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Re: [dm-devel] [PATCH 2/6] dm: introduce dm_accept_partial_bio



On Mon, Mar 17 2014 at  1:08pm -0400,
Mikulas Patocka <mpatocka redhat com> wrote:

> 
> 
> On Mon, 17 Mar 2014, Mike Snitzer wrote:
> 
> > > +void dm_accept_partial_bio(struct bio *bio, unsigned n_sectors)
> > > +{
> > > +	struct dm_target_io *tio = container_of(bio, struct dm_target_io, clone);
> > > +	unsigned bi_size = bio->bi_iter.bi_size >> SECTOR_SHIFT;
> > > +	BUG_ON(bi_size > *tio->len_ptr);
> > > +	BUG_ON(n_sectors > bi_size);
> > > +	*tio->len_ptr -= bi_size - n_sectors;
> > > +	bio->bi_iter.bi_size = n_sectors << SECTOR_SHIFT;
> > > +}
> > > +EXPORT_SYMBOL_GPL(dm_accept_partial_bio);
> > > +
> > 
> > The dm_accept_partial_bio interface should return an error (e.g. if bio
> > has REQ_FLUSH set, or the above BUG_ON conditions are met).  The method
> > should probably also be designated with __must_check.  And it should
> > _not_ BUG_ON.  BUG_ON is a crutch that I do not appreciate seeing in new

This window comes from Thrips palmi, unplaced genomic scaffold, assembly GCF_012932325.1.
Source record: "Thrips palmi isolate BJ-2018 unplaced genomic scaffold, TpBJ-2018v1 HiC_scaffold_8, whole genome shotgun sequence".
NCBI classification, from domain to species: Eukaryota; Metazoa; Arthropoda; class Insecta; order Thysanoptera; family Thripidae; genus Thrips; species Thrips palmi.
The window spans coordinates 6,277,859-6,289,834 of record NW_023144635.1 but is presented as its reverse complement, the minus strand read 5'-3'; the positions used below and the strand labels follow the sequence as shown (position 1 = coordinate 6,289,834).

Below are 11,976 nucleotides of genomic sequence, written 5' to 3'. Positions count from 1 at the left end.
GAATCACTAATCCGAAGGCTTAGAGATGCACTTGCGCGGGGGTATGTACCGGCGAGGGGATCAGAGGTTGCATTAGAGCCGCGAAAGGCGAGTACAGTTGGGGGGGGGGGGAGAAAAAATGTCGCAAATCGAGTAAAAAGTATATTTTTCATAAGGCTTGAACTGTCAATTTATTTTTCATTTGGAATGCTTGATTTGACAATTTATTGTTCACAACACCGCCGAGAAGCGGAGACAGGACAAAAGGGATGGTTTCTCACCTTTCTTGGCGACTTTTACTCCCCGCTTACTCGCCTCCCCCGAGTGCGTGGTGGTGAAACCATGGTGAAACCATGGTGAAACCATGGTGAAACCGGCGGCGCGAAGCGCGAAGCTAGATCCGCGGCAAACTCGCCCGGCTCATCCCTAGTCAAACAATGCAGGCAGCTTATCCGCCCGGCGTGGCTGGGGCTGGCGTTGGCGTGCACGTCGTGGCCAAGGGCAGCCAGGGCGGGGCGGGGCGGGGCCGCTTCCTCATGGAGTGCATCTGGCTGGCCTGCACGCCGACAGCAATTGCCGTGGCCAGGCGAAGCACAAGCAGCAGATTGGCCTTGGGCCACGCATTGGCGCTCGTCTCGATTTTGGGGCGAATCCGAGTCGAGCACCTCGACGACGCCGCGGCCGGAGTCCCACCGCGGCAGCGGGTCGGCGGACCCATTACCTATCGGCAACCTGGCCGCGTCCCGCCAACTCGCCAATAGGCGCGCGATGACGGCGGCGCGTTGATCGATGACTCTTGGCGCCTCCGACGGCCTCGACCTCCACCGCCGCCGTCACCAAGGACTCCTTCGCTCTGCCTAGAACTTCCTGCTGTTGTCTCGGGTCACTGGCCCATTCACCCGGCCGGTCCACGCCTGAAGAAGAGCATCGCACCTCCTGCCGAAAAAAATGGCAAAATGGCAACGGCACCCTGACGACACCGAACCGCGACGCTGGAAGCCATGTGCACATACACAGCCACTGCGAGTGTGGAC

> > code.  If you'd like to keep them, and get stacktraces, I'd prefer
> > seeing them converted to WARN_ON that is followed with an error return.
> 
> You need to return error for externally triggered events (like disk 
> errors, memory allocation failures, etc.), not for bugs in the code.
> 
> Here, if someone passes invalid n_sectors, it is not externally triggered 
> event (the code that passed the invalid argument is just buggy) - so 
> crashing on BUG_ON is OK.
> 
> 
> Another problem is that warnings can be easily missed, BUG won't be 
> missed. For example, the lvm testsuite generates large number of messages 
> to the syslog. Consequently, when I run the testsuite, I don't read 
> syslog. Consequently, if you convert BUG_ON to WARN_ON and the testsuite 
> triggers it, I will miss it.
> 
> 
> Regarding REQ_FLUSH - it would already crash on NULL pointer dereference 
> when accessing *tio->len_ptr.

None of what you responded with here is acceptable.  Your preferred
conventions don't accomodate people implementing a new target, or
adapting an existing target, to use this new interface you've proposed.
In this instance, BUG() is a hostile response to what is likely a minor
oversight.

Returning an error will not allow the caller to do what they thought
would happen.  So even you should catch that (despite you apparently not
looking at the kernel log messages).


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